Your senior year of high school is coming to an end and you may think
you’re in the clear regarding the college admissions process. While it is mainly over, you’re not quite finished yet. There are still a few loose ends to tidy up and now is the time to do so.
Here is your current “to do” list, starting this very moment:
• End on a High Note
Relief is sweet and you likely want to look at your entire college admissions process as a distant memory. Not so fast!
Technically, you’re not in the clear until you’re officially attending college, since admissions offers can be revoked
for poor academics or a variety of other issues.
Keep moving at the rate you always have been, studying and preparing for finals. Doing so will ensure that you’ll remain the same type of student as when you were applying for college.
Though many students believe that colleges only care about their first-semester grades, it’s not true. Colleges check your grades at the end of the year, too, to make sure that you’re still eligible for admission.
Don’t forget that you’re not admitted yet – your admission is contingent on finishing high school with a similar transcript with which you applied earlier this year.
• Make Up Your Mind
Making a decision that involves your future can be scary but, with research, you can be confident you’re making a great college decision.
If you’re still unsure, try scheduling visits
to colleges you’re considering. While you’re there, talk to students, take a campus tour and consider how your finances fit with each college’s tuition.
After considering all of the criteria, your decision will likely become much easier.
Generally, college decisions are made by May 1; however, some schools are still accepting applications or will admit students that have been wait-listed.
• Politely Decline Other Colleges
If you’ve been admitted to several colleges, respond promptly. That way the colleges are able to better determine how many available spots they have within the incoming freshman class and, in turn, can give admissions offers to other students currently on the wait-list.
• Respond Quickly to Wait-List Decisions
When you start to hear from colleges that originally placed you on the wait-list, respond as promptly as possible with your decision.
Remember, you’re not the only student that was wait-listed and, if you’re not planning on attending a particular college, it will free up space for another student.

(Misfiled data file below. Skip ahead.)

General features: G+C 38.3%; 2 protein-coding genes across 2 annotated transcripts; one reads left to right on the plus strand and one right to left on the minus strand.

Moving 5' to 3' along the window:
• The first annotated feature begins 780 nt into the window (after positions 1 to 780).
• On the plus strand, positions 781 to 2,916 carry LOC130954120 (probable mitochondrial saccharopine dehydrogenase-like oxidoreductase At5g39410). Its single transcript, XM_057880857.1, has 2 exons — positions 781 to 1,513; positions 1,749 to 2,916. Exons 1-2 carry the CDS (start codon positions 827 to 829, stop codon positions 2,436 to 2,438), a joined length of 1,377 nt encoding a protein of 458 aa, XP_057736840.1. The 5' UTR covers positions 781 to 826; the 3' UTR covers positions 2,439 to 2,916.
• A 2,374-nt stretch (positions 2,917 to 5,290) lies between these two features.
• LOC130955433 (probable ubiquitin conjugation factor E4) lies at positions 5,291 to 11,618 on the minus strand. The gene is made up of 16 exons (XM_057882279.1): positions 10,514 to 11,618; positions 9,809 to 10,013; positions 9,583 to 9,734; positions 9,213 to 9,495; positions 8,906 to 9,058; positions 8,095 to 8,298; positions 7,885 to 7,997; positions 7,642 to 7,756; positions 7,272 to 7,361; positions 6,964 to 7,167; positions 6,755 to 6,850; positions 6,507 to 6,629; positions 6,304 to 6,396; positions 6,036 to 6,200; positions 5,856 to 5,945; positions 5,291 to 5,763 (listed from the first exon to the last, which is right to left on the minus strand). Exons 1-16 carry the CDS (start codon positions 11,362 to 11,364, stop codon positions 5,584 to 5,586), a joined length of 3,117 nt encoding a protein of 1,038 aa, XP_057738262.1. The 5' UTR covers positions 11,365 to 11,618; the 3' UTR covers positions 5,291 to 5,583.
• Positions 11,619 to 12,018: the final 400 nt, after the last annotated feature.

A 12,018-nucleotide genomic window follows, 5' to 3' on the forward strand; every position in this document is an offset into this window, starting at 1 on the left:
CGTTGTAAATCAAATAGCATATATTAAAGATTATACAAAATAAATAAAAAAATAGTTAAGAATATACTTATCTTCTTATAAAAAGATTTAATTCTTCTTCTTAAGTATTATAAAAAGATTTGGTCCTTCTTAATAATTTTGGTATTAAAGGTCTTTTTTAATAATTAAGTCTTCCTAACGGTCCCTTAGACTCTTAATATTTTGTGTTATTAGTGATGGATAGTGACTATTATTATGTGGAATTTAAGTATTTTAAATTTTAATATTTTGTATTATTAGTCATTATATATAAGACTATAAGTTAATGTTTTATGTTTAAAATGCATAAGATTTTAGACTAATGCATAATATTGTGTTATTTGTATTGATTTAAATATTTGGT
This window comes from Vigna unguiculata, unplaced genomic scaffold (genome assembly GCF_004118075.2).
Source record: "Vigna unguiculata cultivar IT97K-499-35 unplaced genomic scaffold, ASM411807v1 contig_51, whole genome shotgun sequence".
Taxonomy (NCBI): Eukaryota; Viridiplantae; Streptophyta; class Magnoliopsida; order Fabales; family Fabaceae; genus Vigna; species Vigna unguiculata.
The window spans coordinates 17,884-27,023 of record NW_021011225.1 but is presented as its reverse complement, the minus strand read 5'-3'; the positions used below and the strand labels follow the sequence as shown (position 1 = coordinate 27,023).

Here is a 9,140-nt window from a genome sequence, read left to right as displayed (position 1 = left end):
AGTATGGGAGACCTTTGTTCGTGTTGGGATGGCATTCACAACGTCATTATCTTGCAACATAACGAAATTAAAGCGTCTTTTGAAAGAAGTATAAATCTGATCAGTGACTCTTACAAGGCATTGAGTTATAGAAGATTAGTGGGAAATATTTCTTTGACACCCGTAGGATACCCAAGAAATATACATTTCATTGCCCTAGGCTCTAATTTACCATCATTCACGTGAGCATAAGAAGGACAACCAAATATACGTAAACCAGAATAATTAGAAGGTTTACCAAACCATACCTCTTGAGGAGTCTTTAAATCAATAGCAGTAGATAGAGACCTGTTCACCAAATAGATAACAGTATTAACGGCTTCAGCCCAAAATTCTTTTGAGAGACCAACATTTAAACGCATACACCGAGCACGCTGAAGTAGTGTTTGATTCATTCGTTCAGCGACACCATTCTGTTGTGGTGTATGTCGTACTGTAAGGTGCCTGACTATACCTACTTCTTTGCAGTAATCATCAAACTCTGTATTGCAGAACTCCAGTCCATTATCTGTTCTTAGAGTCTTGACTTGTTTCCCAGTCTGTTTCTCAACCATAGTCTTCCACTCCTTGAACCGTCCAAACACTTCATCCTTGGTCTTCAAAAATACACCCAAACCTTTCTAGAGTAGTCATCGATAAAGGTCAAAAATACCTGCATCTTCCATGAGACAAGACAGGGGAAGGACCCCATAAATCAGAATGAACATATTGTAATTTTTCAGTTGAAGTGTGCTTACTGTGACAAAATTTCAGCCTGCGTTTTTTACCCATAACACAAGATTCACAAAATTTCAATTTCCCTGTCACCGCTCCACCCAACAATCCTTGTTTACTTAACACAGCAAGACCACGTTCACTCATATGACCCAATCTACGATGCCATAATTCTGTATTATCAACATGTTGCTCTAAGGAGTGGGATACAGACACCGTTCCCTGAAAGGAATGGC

Keep in mind that these schools were going to admit you, so your response should be thankful and polite.
• Notify Your High School
Let your high school know, via your counselor, which college you’ve decided to attend. They will need to send your final transcript at the end of the semester.
Also, be sure to thank your counselors, teachers, coaches and whomever else aided you in the admissions process with advice and/or letters of recommendation. Everyone likes to be appreciated, so pay back the favor by showing how much you valued their efforts.
• Respond Promptly to All College Communications
Once you’ve made your admissions decision and have chosen your college, they will likely begin to contact you with a lot of information.
Don’t delay in reading and reviewing any materials or information they share – most of it is important and will impact you within your freshman year.
Create a file to organize materials that your college sends so that you have it on hand should you need it this summer or when you move in the fall.
• Pay It Forward
It wasn't so long ago, you were beginning the college admissions process as a junior. Now that you’re an expert on the topic, share any helpful information or experiences with students starting the admissions process.
If you had older students helping you, it’s a great way to pay it forward. If you didn’t, you probably would have liked some extra guidance. Plus, it’s just good karma.
• Practice Good School Citizenship
There are a lot of exciting events that take place senior year: moving up ceremonies, senior week, prom and graduation
, to name a few.
You’re still in high school until you’ve officially graduated so be sure to conduct yourself accordingly as a student to ensure that nothing interferes with your college admission.
• Plan Your Summer Activities
You have the whole summer to prepare for college, so use it! Start planning now so that, when summer rolls around, you’re ready.
Keep your activity level up: intern, work, volunteer or travel. Think about getting a summer job to earn some extra money to use once you’re an oh-so-poor college student.
It’s also always
a good time to apply for scholarships or take summer courses to get ahead.
• Enjoy the Moment
Don’t forget to spend your time wisely and save some time to hang out with your high school friends before you all move to different colleges. It really will never be the same, so enjoy your time together while you’re able.
While you’re not quite finished with high school, you can still be proud of the accomplishments you’ve achieved this year.
It’s been quite a journey, so take some time to look back because you’ll be moving forward
sooner than you think.